Share Your Thoughts
“People Say, ‘Be Positive’ When You Have Cancer. I Prefer to Complain With Friends.” This title of a recent opinion piece by Annaliese Griffin in the New York Times caught my eye.
Griffin, who writes about culture, lifestyle and health for the Times, eloquently describes the effect of her cancer diagnosis on both her family and professional lives. She talks about the questions she grappled with. Whom should she tell? Could she hang on to her ‘normal,’ pre-diagnosis life? She discusses the reactions of her family and friends to her diagnosis; reactions that were not those she wanted. She explains the problem that people in her situation have to deal with all too often: how society expects them to behave.
Can Positivity Be Toxic?
When we are dealing with a serious illness, it is all too common to hear banal platitudes from well-meaning people. “Everything is going to be all right,” they say. “You will lick this!” Or, “Be positive, it will help you get well soon.”
It is true that a positive outlook can help maintain balance and promote a feeling of being in control. However, there are times when we do not want to be positive. We are hurting. We have existential angst. The knowledge that others are suffering more than we are doesn’t make our own, very real suffering go away. We want to complain, to vent, to throw things, and scream at the world. We don’t want to be told “there, there, calm down, it’ll all be okay.” We need to hear: “Go ahead, get it off your chest. It’s okay to complain!”
‘Poor Cancer Mom’
Griffin takes this argument a step further. She wants her family and co-workers to complain right back to her, about whatever irritant they happen to be facing – big or small. This helps normalize her situation, she points out. She does not want to be the ‘poor cancer mom,’ with her unfortunate diagnosis at the center of all conversations. Complaining with her signifies empathy and commiseration and helps her define a new normal. “Looking on the bright side can start to feel like a script I’m performing rather than an actual communication of what I’m feeling,” she says.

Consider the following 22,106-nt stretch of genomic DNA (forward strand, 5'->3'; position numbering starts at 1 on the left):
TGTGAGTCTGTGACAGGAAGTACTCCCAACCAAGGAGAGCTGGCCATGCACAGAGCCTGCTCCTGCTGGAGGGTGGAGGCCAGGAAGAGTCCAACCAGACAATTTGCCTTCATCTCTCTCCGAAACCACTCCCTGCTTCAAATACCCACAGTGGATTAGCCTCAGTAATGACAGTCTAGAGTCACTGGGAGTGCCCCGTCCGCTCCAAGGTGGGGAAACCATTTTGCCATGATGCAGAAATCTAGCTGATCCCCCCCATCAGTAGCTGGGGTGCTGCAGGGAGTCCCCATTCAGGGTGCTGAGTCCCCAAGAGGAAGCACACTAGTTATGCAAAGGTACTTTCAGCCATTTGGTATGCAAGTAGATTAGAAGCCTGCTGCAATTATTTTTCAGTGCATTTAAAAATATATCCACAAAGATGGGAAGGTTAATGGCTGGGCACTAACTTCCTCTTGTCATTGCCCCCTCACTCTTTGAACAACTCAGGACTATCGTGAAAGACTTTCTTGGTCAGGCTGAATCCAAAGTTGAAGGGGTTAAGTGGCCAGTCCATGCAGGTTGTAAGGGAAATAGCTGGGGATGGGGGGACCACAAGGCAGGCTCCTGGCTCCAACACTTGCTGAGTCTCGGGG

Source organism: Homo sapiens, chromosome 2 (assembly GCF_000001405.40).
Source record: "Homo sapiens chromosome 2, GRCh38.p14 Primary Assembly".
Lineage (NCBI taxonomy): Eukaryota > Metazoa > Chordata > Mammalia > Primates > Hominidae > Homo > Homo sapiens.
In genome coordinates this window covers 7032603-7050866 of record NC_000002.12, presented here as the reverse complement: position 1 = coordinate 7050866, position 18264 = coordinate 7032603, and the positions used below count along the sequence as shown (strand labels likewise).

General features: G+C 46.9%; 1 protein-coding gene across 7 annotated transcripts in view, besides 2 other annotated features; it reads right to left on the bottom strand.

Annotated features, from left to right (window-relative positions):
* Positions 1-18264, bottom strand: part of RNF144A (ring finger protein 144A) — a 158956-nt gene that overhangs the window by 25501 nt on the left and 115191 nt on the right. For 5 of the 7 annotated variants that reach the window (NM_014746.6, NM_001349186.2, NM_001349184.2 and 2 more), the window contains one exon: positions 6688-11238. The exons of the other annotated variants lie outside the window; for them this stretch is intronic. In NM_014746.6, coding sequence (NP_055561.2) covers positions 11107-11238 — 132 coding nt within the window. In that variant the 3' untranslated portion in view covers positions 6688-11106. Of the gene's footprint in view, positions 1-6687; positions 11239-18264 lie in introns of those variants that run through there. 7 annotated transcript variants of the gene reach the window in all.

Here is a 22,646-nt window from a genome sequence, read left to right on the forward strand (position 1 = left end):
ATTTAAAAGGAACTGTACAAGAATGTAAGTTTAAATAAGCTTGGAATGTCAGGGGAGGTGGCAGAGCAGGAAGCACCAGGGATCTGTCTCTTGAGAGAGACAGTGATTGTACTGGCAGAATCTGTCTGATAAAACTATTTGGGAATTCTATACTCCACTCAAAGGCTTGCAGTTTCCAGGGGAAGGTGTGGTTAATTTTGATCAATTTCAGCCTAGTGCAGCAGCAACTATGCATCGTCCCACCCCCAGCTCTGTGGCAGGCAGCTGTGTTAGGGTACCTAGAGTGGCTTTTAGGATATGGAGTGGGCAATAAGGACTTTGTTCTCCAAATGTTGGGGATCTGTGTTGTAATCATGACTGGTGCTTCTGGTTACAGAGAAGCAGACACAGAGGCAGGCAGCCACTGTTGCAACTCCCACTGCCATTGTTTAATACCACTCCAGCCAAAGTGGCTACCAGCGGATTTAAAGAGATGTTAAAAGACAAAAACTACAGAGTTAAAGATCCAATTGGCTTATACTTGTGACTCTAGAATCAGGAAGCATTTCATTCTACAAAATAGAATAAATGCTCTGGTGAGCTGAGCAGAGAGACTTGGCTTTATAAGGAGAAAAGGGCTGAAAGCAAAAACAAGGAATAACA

How Do We Best Support Our Friends?
“The unrealistic expectation that we should always be happy can make us feel worse. Inhibiting the disclosure of our dissatisfaction can produce a negative effect,” says Dr. Robin Kowalski, a professor of psychology at Clemson University.
How can we best support someone like Griffin? By figuring out how to empower them to deal with their distress. By providing the space and encouragement to share their feelings and emotions, and enabling them to find the normalcy they seek. Everyone is different. By complaining about their own problems, Griffin’s friends gave her the opportunity to empathize with them. This provides the opportunity to reach back to life the way it was before her diagnosis. Each of us has to understand how best to support our friends, to bond with them by validating and normalizing their emotions.
There is a culture of toxic positivity in our society that can be more harmful than helpful. It is the tendency to urge people to maintain a positive mindset, regardless of the situation they’re facing. Instead of validating and affirming their emotions, this response essentially dismisses them. Most often, this is an instinctive, almost knee-jerk reaction that we have. It often comes about because we feel very uncomfortable about our friend’s situation, and don’t know what to say or how to react. Our well-intentioned responses have the opposite effect from what we hoped.
False positivity is the excessive exercise of misplaced optimism, says Eser Yilmaz, a neuroscientist at the Berkeley Well-Being Institute. A one-size-fits-all forced positivity becomes extreme optimism or toxic positivity, says Yilmaz.
It takes thought, effort, and investment of one’s own emotional capital to be there for someone who is facing difficult times. Human emotions are authentic, and require an authentic and supportive response. False positivity is dismissive of these emotions altogether; it negates their authenticity.
When faced with negative emotions, we need to transcend our own discomfort, and accept and embrace those emotions, says Susan David, author of “Emotional Agility: Get Unstuck, Embrace Change, and Thrive in Work and Life.” We share someone’s feelings by acknowledging them, thereby building a bridge on which we can provide true empathy and comfort. We recognize the facts without putting a positive spin on things, and can begin a dialog to understand how best to support them. This is a skill we have to learn and practice.
“When we push aside difficult emotions in order to embrace false positivity, we lose our capacity to develop deep skills to help us deal with the world as it is, not as we wish it to be,” David says.
Yilmaz offers some examples of how you can respond to a complaint from someone in distress, and initiate the difficult conversation:
That must be really hard. Is there anything I can do to support you?
It is okay to feel what you feel.
I understand how stressful that might be.
How will you accept and validate the feelings of a friend or a loved one in distress? Build your own skills to be there for them when they need you? True empathy and compassion are like muscles, they need to be exercised regularly. If you haven’t worked them in a while, it could be uncomfortable or a little painful in the beginning!